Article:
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Why is my dog limping?

Why is my dog limping?

Your dog might have a limp. The most common front legs limp conditions are in the carpal pad area (the wrist) or paws. The most common rear conditions are hip dysplasia, Achilles Tendon or cruciate ligament knee. Speak to your vet for a diagnosis, once you know the condition get in touch and we can suggest the best solution for your dogs limp.

Your normally active, energetic dog suddenly looks a bit sorry for himself. He’s limping, affecting his ability to exercise and be playful. This blog will investigate the reasons behind his discomfort and why he might be limping. 

We’ll look at different scenarios, including limping on front legs, limping on back legs, sudden limping, and chronic limping over months.

We recommend getting a vet’s diagnosis if your dog limps for longer than fifteen minutes. This can help rule out serious reasons for the limp, and ensure your dog gets any treatment he might need.

Why is my dog limping on her front leg all of a sudden?

The most common causes of dog limping in the front leg are issues in the carpal pad area (the wrist) or paws. There could be ligament or joint capsule sprains, or muscular strains.

Sudden limps usually show up because of an injury or trauma. If this is the case, there may be a broken bone in the paw or limb.

Infections in the paw or leg, such as abscesses or cellulitis, can also lead to front leg limping. These may result from wounds, foreign objects or even insect bites. A foreign object - like a thorn, splinter or shard of glass or metal -  may be stuck in the front paw.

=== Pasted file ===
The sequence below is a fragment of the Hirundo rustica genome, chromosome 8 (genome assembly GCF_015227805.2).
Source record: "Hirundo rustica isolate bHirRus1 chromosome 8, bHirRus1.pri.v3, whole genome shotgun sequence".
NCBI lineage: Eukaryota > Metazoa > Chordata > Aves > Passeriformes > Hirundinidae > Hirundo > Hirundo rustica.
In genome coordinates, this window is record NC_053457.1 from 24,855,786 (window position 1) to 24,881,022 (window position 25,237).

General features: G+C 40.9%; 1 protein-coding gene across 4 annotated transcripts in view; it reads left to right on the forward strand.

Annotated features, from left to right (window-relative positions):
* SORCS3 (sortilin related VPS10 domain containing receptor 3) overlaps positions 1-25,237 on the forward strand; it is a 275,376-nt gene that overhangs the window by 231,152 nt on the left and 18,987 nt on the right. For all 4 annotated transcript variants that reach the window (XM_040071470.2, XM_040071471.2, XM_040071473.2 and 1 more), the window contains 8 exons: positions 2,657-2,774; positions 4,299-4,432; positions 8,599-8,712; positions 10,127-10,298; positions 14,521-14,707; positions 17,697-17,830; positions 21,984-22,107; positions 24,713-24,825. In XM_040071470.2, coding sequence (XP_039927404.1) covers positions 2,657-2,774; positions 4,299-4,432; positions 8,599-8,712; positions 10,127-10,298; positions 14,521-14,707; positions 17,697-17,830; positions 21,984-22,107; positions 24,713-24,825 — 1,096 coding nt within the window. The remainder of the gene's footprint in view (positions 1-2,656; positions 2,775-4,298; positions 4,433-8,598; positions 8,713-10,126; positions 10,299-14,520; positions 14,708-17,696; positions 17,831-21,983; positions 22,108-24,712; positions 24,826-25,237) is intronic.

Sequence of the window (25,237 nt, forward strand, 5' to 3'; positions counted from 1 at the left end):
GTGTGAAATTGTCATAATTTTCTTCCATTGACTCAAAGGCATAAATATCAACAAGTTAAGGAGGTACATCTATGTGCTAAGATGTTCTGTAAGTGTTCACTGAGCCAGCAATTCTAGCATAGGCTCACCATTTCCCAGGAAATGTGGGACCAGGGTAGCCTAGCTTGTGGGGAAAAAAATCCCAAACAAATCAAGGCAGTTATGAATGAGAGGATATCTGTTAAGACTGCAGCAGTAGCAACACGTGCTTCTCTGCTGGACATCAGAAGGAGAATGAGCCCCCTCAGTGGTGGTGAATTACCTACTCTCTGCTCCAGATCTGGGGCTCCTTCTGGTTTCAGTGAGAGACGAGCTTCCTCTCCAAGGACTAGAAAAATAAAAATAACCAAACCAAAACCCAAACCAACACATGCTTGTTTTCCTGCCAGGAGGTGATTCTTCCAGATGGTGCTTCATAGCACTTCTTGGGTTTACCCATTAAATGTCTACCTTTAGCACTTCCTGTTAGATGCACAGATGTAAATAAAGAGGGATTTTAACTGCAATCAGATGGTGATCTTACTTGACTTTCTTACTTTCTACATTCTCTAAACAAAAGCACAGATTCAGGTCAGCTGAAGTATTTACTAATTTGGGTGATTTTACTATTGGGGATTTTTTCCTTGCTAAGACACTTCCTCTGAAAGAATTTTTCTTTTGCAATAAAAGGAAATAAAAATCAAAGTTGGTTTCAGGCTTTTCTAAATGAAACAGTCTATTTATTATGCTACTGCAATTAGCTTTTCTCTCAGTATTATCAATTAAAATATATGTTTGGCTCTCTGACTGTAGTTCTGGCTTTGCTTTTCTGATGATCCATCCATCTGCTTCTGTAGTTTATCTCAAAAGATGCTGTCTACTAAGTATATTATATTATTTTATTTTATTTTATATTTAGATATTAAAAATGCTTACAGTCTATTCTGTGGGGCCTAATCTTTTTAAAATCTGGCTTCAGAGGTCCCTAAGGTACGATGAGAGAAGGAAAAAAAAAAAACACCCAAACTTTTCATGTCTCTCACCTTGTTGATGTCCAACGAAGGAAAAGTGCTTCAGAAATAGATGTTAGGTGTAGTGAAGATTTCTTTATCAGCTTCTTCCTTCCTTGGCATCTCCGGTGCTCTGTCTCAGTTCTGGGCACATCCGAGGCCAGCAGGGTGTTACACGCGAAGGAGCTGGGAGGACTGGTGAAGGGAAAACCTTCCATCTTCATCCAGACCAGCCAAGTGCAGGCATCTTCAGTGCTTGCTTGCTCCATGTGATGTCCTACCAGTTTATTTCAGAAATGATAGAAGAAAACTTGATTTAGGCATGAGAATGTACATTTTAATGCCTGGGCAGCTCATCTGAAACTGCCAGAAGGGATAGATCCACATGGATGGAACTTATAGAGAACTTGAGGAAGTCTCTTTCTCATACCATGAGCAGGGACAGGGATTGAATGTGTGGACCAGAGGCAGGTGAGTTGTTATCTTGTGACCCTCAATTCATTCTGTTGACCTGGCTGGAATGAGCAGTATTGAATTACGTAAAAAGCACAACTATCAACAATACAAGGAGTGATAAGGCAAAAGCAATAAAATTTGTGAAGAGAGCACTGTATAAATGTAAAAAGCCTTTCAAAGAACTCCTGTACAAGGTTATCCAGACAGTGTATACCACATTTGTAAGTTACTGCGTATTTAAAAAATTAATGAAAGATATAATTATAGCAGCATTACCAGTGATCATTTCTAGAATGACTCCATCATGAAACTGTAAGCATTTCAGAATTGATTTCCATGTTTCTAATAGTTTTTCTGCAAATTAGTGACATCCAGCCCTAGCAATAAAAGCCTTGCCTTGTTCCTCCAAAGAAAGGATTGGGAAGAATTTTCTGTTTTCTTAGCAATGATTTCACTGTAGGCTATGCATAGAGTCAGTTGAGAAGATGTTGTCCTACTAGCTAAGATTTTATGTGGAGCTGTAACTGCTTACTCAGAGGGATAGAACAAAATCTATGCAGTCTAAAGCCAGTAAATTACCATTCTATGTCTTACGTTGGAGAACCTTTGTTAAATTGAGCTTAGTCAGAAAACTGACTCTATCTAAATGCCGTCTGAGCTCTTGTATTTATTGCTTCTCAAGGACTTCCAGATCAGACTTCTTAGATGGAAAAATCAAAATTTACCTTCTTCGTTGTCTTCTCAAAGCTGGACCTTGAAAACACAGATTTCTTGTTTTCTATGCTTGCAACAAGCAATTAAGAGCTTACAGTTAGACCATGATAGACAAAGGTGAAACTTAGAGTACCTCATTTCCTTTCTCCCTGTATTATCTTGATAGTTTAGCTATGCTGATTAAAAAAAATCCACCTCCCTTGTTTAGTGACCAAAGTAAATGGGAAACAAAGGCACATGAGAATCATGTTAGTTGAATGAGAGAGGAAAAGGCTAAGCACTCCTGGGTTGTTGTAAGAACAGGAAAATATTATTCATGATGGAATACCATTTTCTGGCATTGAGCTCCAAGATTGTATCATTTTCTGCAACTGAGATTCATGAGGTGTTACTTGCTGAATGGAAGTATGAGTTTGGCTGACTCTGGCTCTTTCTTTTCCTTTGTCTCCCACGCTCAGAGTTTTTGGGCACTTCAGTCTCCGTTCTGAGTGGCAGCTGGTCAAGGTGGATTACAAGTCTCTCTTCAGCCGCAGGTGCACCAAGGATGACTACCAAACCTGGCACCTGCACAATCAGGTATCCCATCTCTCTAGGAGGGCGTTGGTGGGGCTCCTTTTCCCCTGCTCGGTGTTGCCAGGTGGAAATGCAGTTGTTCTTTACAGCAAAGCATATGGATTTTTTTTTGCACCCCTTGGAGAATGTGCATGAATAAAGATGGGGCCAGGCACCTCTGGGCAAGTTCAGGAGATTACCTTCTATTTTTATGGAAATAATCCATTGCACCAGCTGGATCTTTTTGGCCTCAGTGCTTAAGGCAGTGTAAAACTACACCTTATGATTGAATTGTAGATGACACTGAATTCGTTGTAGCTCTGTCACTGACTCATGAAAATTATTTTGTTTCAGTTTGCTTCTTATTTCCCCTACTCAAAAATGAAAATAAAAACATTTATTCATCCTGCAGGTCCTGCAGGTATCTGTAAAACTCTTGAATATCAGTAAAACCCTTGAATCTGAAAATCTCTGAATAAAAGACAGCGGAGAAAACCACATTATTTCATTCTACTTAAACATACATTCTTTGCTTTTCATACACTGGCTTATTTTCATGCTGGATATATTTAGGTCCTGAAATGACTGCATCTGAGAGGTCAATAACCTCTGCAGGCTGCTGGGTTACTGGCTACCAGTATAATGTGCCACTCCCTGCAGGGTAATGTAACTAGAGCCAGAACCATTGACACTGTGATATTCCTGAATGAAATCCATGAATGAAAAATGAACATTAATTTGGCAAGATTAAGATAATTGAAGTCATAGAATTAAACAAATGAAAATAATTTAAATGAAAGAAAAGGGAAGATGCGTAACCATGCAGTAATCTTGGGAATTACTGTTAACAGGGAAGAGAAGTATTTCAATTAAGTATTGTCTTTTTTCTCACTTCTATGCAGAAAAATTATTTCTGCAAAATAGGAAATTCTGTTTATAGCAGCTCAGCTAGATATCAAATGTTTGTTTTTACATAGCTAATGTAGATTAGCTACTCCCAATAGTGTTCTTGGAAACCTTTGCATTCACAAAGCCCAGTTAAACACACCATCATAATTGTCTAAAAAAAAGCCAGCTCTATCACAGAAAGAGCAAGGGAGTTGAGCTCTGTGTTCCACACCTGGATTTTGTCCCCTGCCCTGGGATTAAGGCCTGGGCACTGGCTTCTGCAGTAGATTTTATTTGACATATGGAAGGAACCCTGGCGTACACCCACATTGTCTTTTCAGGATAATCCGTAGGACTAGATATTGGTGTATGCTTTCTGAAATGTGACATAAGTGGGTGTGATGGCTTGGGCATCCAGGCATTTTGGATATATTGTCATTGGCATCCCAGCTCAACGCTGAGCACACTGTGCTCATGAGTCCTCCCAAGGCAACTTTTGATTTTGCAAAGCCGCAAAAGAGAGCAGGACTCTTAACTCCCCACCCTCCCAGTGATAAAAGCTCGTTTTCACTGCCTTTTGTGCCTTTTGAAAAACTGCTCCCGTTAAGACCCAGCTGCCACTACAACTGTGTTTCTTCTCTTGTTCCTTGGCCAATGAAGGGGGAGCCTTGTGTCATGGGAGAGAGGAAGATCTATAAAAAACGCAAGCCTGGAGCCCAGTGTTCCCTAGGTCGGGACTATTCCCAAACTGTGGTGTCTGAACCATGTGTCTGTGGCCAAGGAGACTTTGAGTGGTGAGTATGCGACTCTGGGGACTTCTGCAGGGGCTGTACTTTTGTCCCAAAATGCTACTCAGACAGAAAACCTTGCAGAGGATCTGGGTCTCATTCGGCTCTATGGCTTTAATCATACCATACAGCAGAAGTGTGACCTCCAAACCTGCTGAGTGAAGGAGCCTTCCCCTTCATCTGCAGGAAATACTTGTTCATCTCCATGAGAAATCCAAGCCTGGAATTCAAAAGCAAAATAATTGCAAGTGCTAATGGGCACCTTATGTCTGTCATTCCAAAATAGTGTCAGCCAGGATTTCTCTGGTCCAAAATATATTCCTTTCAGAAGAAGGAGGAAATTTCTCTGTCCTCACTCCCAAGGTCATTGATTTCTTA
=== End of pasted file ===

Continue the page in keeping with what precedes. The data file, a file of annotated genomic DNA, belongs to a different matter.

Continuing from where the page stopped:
Why is my dog limping on his back leg suddenly?

Your dog has a sore leg as he might have taken a misstep, or fallen in play, and this has caused a strain, ligament tear, or fracture. 

A dog limping on his back leg can indicate hip dysplasia, an Achilles tendon issue, or a cruciate knee ligament problem.

It might even be a surprising reason - like Lyme’s Disease from a tick bite.

Gradual onset limping

“My dog’s been limping on and off for months. What should I do?” If you’ve been asking yourself this question, it’s time to take your dog to the vet.

There are many reasons why a dog has been limping over the long term. If your dog’s been limping intermittently for months, chronic conditions like hip dysplasia, degenerative joint disease, or chronic ligament issues may be at play.

You should check your limping dog for:

  • Anything caught in their paw - like a small stone or thorn
  • Signs of pain, such as whining, reluctance to move, or changes in behaviour
  • Swelling, bruising or heat around the affected area
  • Limping in conjunction with other symptoms such as lethargy or appetite loss


Our canine companions may not be able to verbalise their discomfort. But a dog limping is a clear signal that something isn’t right. Understanding the potential reasons behind your dog’s limp, whether on the front or back leg, sudden or chronic, empowers you to seek timely veterinary care and your dog to enjoy a happy, pain-free life. 

Dog Limping - Causes, Prevention and How to Help

You might have noticed your dog limp, the limp might have come on suddenly or over a few months and it can be very worrying. The most common causes of dog limp in the front legs are in the carpal pad area (the wrist) or paws. In the back end the most common reasons for a dog limping are hip dysplasia, Achilles Tendon or cruciate knee ligament. We advice to first ask your vet for a diagnosis, once you understand where the limp is get in touch with us and we can get the best solution for your dogs limp. 

Why is my dog limping?

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